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The two fault lines of Brexit exposed by Barry Gardiner’s Good Friday Agreement remarks

The shadow international trade secretary claimed the risks to peace of a hard border are being “played up”.

Why did so many Remainers vote for Labour in the 2017 election? Was it Jeremy Corbyn's general bona fides with socially liberal voters, an anti-May vote, or about Brexit?

The real answer, of course, is “all of the above”, with interesting questions raised over which of those pulls is the most important.

But Barry Gardiner has done his bit for the sum of human knowledge after being caught on tape by Labour website The Red Roar talking about the Good Friday Agreement, and Ireland's concerns about it, in language more commonly associated with the DUP. The risks to peace of a hard border between Ireland and Northern Ireland are being played up because of the economic consequences, the shadow international trade secretary has claimed.

The interview has been criticised by Irish politicians across the spectrum and by many in Labour, too, and Gardiner has apologised for the remarks, describing them as “informal” and clarifying that his use of the the word “shibboleth” was referring to its original Biblical meaning as a test of membership, not in the sense of an outdated belief. (Which you'd expect, given that Gardiner once planned to train as a priest.)

But it has exposed two fault lines: one within the opposition, the other within the government. Gardiner is one of the shadow cabinet’s most forceful advocates for a post-Brexit independent trade policy, privately claiming that the United Kingdom could use its trade deals to improve workers’ rights as an agent of left-wing policy internationally. But that involves leaving the customs union and single market: that is to say, it means having to explain away the difficulties of the Irish border.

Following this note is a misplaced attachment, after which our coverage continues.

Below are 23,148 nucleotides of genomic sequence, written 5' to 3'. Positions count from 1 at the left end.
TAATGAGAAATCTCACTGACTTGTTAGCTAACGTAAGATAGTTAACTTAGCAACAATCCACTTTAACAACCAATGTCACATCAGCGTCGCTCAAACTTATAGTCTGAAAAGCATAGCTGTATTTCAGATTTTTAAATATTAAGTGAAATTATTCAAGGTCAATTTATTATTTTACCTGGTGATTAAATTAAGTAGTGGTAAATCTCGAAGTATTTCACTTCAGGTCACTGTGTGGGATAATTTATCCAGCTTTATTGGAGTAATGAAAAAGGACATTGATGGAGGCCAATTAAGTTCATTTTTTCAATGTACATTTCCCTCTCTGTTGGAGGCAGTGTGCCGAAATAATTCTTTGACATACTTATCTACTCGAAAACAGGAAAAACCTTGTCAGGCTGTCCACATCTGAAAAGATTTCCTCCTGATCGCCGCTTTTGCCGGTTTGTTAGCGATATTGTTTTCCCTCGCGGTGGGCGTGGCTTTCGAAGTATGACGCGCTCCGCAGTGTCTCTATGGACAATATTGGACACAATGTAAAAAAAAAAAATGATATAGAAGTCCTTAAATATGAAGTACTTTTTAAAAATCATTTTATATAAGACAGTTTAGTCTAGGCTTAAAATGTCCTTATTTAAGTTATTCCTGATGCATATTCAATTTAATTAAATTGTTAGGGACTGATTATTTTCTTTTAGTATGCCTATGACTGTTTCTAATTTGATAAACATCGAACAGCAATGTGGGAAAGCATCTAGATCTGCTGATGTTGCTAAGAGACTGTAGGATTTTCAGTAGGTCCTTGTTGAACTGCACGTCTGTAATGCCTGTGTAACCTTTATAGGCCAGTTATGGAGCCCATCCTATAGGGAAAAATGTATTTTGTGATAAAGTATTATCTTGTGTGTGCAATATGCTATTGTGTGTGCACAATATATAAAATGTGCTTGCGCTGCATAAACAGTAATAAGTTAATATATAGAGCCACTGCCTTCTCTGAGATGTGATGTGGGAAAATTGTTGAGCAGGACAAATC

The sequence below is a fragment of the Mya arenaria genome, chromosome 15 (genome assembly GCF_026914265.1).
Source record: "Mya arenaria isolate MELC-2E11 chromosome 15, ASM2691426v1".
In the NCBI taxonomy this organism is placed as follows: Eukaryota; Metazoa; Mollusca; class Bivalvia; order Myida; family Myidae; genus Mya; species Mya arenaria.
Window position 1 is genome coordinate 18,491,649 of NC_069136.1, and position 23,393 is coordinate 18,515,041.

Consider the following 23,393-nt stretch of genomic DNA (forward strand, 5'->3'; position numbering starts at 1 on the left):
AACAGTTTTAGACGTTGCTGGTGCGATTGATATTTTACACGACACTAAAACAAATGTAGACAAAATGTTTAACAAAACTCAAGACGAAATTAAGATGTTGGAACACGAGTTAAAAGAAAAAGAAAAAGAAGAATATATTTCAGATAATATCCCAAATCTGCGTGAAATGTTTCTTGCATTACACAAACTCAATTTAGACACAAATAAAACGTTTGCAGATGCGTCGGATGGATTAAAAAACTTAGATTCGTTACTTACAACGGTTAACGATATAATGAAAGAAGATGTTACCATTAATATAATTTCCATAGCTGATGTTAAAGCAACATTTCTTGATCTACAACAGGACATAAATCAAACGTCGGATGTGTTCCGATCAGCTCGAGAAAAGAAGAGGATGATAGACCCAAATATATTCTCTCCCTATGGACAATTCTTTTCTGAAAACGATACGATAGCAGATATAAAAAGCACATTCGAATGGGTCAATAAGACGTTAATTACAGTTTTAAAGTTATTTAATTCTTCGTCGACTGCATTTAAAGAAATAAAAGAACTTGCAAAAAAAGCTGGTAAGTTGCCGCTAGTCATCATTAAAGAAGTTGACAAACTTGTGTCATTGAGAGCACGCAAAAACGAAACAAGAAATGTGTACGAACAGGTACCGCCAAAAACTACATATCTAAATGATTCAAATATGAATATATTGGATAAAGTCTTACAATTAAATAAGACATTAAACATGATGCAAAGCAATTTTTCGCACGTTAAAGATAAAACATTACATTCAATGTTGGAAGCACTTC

That problem afflicts the government, too. Also making a fool of himself today is David Davis, who The Times' Henry Zeffman reports told a meeting of business leaders that Leo Varadkar's position on the border is a result of him bowing to pressure from Sinn Fein.

What unites Gardiner and Davis is the essential truth that you cannot reconcile either Labour or the Conservatives’ objectives for Brexit with their promises over the Irish border and their objectives as far as the Good Friday Agreement goes. Something will have to give.

Stephen Bush is special correspondent at the New Statesman and the PSA's Journalist of the Year. His daily briefing, Morning Call, provides a quick and essential guide to domestic and global politics.

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Prostate cancer research has had a £75m welcome boost. Now let’s treat another killer of men

Each week in the UK, 84 men kill themselves – three times the number of women.

The opening months of 2018 have seen a flurry of activity in men’s health. In February, figures were published showing that the number of male patients dying annually from prostate cancer – around 12,000 – has overtaken female deaths from breast cancer for the first time. Whether coincidence or not, this news was followed shortly by two celebrities going public with their personal diagnoses of prostate cancer – Stephen Fry, and former BBC Breakfast presenter Bill Turnbull.